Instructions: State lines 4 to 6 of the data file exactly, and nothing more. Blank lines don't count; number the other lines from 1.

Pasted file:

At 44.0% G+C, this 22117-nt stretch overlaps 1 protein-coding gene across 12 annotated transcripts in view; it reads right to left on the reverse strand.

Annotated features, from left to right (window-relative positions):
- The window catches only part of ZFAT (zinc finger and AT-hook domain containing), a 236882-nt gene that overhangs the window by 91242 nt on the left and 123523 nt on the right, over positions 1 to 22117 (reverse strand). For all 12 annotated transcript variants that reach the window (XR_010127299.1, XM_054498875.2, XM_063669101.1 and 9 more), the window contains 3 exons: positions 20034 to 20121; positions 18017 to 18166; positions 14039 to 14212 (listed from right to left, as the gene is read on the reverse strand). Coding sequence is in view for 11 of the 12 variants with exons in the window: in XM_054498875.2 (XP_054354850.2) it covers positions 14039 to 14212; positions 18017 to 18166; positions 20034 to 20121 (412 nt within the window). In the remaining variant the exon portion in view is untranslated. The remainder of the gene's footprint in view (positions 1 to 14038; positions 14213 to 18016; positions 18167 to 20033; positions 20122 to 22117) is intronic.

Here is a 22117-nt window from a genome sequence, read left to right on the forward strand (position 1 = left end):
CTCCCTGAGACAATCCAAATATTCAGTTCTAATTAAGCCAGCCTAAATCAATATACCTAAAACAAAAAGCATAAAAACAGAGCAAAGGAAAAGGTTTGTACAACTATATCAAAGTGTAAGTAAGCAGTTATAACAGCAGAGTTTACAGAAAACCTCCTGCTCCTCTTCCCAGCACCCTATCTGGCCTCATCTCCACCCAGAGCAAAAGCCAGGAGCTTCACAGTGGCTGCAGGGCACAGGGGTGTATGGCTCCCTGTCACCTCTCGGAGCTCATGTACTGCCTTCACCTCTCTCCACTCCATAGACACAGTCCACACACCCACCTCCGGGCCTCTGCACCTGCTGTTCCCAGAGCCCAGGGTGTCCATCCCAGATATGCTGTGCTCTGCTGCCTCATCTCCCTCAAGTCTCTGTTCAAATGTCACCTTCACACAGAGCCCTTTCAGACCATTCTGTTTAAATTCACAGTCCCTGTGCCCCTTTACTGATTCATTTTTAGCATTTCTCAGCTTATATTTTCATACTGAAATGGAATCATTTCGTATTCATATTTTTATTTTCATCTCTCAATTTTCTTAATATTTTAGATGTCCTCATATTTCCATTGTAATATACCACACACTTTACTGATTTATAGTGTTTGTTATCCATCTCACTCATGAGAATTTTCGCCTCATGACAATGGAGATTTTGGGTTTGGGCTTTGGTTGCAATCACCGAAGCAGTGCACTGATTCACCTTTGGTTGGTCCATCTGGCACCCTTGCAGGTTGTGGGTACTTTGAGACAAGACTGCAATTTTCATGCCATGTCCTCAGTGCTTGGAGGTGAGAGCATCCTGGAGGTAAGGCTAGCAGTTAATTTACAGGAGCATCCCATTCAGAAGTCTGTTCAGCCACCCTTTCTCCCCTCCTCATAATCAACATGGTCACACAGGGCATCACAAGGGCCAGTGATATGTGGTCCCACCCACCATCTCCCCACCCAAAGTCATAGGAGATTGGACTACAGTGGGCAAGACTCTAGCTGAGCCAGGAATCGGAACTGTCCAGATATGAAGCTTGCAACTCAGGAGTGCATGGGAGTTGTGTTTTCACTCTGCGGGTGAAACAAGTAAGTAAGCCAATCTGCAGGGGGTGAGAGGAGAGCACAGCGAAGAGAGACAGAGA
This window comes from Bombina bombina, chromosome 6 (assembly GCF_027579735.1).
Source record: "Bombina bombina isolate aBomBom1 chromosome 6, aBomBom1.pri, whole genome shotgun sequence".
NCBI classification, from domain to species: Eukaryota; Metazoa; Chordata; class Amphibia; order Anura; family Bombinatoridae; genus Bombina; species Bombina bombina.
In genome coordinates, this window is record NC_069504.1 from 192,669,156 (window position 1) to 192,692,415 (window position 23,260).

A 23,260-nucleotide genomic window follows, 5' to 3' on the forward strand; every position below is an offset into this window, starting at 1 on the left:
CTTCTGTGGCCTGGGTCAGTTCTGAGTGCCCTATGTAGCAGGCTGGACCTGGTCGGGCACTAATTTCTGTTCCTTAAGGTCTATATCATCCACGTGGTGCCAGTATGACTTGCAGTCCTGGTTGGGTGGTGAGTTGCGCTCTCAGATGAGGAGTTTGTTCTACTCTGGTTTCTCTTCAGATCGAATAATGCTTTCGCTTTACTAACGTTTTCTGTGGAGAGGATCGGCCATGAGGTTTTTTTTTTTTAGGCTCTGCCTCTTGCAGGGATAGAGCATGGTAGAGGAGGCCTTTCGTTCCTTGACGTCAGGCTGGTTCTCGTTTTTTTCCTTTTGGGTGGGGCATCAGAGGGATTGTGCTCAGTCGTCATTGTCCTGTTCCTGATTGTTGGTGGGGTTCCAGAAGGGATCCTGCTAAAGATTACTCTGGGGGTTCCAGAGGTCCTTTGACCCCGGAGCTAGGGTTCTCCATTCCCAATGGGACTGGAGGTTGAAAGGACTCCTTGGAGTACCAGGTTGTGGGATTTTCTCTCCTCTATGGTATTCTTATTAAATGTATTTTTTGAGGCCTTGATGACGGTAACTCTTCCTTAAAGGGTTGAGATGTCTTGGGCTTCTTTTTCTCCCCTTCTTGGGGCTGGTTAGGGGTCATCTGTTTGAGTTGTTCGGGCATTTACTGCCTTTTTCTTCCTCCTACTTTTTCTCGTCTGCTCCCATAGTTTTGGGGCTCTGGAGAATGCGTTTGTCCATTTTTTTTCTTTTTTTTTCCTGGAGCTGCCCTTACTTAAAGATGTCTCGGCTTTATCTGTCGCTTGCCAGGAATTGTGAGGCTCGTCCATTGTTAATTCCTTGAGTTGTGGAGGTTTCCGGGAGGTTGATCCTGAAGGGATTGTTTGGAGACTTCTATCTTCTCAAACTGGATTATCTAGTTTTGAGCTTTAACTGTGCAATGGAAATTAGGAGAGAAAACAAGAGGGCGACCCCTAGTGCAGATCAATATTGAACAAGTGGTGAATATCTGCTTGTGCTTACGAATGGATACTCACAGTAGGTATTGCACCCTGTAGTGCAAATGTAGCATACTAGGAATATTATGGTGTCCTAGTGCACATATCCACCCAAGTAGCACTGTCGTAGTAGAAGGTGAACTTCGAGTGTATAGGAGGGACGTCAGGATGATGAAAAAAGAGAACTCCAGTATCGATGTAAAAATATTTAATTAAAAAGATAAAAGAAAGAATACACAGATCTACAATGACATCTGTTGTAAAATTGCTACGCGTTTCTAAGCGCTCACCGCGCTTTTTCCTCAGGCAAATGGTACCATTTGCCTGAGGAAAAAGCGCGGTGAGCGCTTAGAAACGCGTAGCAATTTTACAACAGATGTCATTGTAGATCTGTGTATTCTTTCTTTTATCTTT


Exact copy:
Here is a 22117-nt window from a genome sequence, read left to right on the forward strand (position 1 = left end):
CTCCCTGAGACAATCCAAATATTCAGTTCTAATTAAGCCAGCCTAAATCAATATACCTAAAACAAAAAGCATAAAAACAGAGCAAAGGAAAAGGTTTGTACAACTATATCAAAGTGTAAGTAAGCAGTTATAACAGCAGAGTTTACAGAAAACCTCCTGCTCCTCTTCCCAGCACCCTATCTGGCCTCATCTCCACCCAGAGCAAAAGCCAGGAGCTTCACAGTGGCTGCAGGGCACAGGGGTGTATGGCTCCCTGTCACCTCTCGGAGCTCATGTACTGCCTTCACCTCTCTCCACTCCATAGACACAGTCCACACACCCACCTCCGGGCCTCTGCACCTGCTGTTCCCAGAGCCCAGGGTGTCCATCCCAGATATGCTGTGCTCTGCTGCCTCATCTCCCTCAAGTCTCTGTTCAAATGTCACCTTCACACAGAGCCCTTTCAGACCATTCTGTTTAAATTCACAGTCCCTGTGCCCCTTTACTGATTCATTTTTAGCATTTCTCAGCTTATATTTTCATACTGAAATGGAATCATTTCGTATTCATATTTTTATTTTCATCTCTCAATTTTCTTAATATTTTAGATGTCCTCATATTTCCATTGTAATATACCACACACTTTACTGATTTATAGTGTTTGTTATCCATCTCACTCATGAGAATTTTCGCCTCATGACAATGGAGATTTTGGGTTTGGGCTTTGGTTGCAATCACCGAAGCAGTGCACTGATTCACCTTTGGTTGGTCCATCTGGCACCCTTGCAGGTTGTGGGTACTTTGAGACAAGACTGCAATTTTCATGCCATGTCCTCAGTGCTTGGAGGTGAGAGCATCCTGGAGGTAAGGCTAGCAGTTAATTTACAGGAGCATCCCATTCAGAAGTCTGTTCAGCCACCCTTTCTCCCCTCCTCATAATCAACATGGTCACACAGGGCATCACAAGGGCCAGTGATATGTGGTCCCACCCACCATCTCCCCACCCAAAGTCATAGGAGATTGGACTACAGTGGGCAAGACTCTAGCTGAGCCAGGAATCGGAACTGTCCAGATATGAAGCTTGCAACTCAGGAGTGCATGGGAGTTGTGTTTTCACTCTGCGGGTGAAACAAGTAAGTAAGCCAATCTGCAGGGGGTGAGAGGAGAGCACAGCGAAGAGAGACAGAGA
This window comes from Bombina bombina, chromosome 6 (assembly GCF_027579735.1).